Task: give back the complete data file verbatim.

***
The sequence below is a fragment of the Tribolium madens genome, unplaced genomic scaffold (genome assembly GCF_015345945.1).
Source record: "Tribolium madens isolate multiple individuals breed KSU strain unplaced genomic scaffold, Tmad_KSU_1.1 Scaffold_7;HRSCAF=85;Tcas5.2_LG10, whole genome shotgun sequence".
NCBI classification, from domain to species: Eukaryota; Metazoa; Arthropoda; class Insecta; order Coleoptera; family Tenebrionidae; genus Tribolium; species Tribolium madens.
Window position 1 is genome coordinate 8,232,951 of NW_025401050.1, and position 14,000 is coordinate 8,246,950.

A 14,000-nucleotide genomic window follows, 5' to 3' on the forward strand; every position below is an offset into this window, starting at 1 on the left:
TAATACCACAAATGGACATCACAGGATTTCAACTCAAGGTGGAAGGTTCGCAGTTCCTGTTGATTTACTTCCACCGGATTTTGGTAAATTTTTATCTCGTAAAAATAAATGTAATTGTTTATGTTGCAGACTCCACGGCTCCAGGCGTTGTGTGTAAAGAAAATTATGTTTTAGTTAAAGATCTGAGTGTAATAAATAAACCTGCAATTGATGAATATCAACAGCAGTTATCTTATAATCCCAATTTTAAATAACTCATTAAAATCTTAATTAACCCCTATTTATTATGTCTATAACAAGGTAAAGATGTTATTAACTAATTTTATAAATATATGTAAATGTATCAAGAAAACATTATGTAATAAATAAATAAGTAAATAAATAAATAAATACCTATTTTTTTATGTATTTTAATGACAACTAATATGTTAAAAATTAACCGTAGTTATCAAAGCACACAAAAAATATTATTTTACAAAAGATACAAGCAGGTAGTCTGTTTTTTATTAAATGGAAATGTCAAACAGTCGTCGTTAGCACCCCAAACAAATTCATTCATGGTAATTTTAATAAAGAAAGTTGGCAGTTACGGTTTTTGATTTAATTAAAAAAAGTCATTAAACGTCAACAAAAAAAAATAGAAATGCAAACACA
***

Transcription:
The sequence below is a fragment of the Tribolium madens genome, unplaced genomic scaffold (genome assembly GCF_015345945.1).
Source record: "Tribolium madens isolate multiple individuals breed KSU strain unplaced genomic scaffold, Tmad_KSU_1.1 Scaffold_7;HRSCAF=85;Tcas5.2_LG10, whole genome shotgun sequence".
NCBI classification, from domain to species: Eukaryota; Metazoa; Arthropoda; class Insecta; order Coleoptera; family Tenebrionidae; genus Tribolium; species Tribolium madens.
Window position 1 is genome coordinate 8,232,951 of NW_025401050.1, and position 14,000 is coordinate 8,246,950.

A 14,000-nucleotide genomic window follows, 5' to 3' on the forward strand; every position below is an offset into this window, starting at 1 on the left:
TAATACCACAAATGGACATCACAGGATTTCAACTCAAGGTGGAAGGTTCGCAGTTCCTGTTGATTTACTTCCACCGGATTTTGGTAAATTTTTATCTCGTAAAAATAAATGTAATTGTTTATGTTGCAGACTCCACGGCTCCAGGCGTTGTGTGTAAAGAAAATTATGTTTTAGTTAAAGATCTGAGTGTAATAAATAAACCTGCAATTGATGAATATCAACAGCAGTTATCTTATAATCCCAATTTTAAATAACTCATTAAAATCTTAATTAACCCCTATTTATTATGTCTATAACAAGGTAAAGATGTTATTAACTAATTTTATAAATATATGTAAATGTATCAAGAAAACATTATGTAATAAATAAATAAGTAAATAAATAAATAAATACCTATTTTTTTATGTATTTTAATGACAACTAATATGTTAAAAATTAACCGTAGTTATCAAAGCACACAAAAAATATTATTTTACAAAAGATACAAGCAGGTAGTCTGTTTTTTATTAAATGGAAATGTCAAACAGTCGTCGTTAGCACCCCAAACAAATTCATTCATGGTAATTTTAATAAAGAAAGTTGGCAGTTACGGTTTTTGATTTAATTAAAAAAAGTCATTAAACGTCAACAAAAAAAAATAGAAATGCAAACACA